7. Empty out the loose dry tea into a container and save to spread over the garden later. 

Opening the teabags

8. This will then leave you with a square shape with a second crimped seam and a flat seam. 

Opened teabags  

 Cut or tear these seams away to leave a long rectangular shape.

Opened teabag

Top tip! Torn seams take longer to achieve but will give a much softer look to your finished piece of work.

9. If you have square teabags, cut or tear away three of the four ‘seams’ leaving one in place so that when you open it out you have as large a piece as possible.

Teabag fabric  

10. For circular teabags, I tend to leave these whole and use them for specific projects. They still need to be emptied though. So, I carefully cut or tear a hole in one face of the teabag and empty the tea out through the hole. The important thing here, for me, is to keep the seam of the teabag in place so that I can work with two layers of teabag rather than just the one I have with the pyramids or the opened out squares. Square teabags can also be opened out in the same way if you want to keep the two layers together.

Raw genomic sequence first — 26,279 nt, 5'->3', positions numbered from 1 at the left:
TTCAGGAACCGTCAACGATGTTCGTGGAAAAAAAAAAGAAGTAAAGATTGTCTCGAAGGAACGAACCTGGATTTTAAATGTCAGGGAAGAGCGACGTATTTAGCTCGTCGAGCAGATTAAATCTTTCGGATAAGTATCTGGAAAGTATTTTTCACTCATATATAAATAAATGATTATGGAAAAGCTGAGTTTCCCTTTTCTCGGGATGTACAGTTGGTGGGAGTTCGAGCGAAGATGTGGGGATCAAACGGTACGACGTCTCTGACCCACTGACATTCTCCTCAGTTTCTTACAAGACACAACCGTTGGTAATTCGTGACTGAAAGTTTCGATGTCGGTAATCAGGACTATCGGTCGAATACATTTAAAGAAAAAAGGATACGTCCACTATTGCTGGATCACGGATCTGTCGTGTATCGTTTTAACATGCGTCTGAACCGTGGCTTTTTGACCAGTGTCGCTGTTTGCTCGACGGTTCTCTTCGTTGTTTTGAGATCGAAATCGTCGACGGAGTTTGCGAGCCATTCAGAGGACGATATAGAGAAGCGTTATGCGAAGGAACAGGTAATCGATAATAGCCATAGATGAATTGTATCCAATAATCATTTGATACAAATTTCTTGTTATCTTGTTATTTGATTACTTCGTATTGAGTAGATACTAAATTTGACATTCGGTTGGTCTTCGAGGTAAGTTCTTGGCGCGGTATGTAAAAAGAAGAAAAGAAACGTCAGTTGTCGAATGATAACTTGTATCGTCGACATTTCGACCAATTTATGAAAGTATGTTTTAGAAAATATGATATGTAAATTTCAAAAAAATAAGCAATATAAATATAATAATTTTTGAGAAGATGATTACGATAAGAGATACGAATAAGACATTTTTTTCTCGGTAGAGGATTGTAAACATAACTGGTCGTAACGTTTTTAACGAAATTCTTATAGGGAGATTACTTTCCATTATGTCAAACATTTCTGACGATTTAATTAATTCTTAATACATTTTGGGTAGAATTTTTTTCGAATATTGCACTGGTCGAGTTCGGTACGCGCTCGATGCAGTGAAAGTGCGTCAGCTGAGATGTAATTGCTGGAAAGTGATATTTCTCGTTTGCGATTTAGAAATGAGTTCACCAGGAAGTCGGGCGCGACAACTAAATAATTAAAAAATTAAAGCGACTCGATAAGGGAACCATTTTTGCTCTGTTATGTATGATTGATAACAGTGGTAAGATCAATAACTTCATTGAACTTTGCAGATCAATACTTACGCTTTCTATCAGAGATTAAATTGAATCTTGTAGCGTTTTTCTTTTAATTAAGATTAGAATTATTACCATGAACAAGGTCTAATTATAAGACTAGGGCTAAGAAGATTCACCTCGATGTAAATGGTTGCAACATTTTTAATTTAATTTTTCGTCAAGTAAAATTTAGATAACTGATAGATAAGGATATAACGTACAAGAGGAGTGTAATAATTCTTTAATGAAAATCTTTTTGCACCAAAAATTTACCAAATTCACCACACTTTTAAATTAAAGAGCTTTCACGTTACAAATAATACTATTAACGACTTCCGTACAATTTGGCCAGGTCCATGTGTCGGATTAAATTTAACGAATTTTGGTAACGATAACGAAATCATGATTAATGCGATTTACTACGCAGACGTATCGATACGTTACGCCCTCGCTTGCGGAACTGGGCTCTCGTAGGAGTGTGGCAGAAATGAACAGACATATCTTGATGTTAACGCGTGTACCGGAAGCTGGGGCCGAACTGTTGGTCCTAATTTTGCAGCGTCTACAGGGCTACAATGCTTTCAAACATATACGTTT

Circular teabag

Top tip! Flat teabags are much easier to work with, so I always iron my teabags once they are opened out and ready for use. When ironing teabags, be sure to use baking parchment both underneath and on top of the teabags. The inside face of the teabag can be very slightly sticky and therefore prone to catching on the iron when hot.

11. At this stage the teabags are ready for any stitched project you choose and can be backed onto a material appropriate for that project. 

Using the teabags

12. The dried teabags have all sorts of applications. Take a leaf from my book and have fun experimenting! Work with the organic patterns and natural tannin shades or add colour with a variety of paints to create a ‘teascape’. A coat of acrylic wax can be used to add strength to a 3D project, as I did with my oak leaf bowl. I also transformed a lamp making kit where the intention is to use fabric as the lampshade. Of course, I used teabags instead. 

Teabag artwork

Teabag textile project

You can try Chris’ teabag techniques in this beautiful teasels project too – find the tutorial in issue 138 of Stitch.

Teabag textiles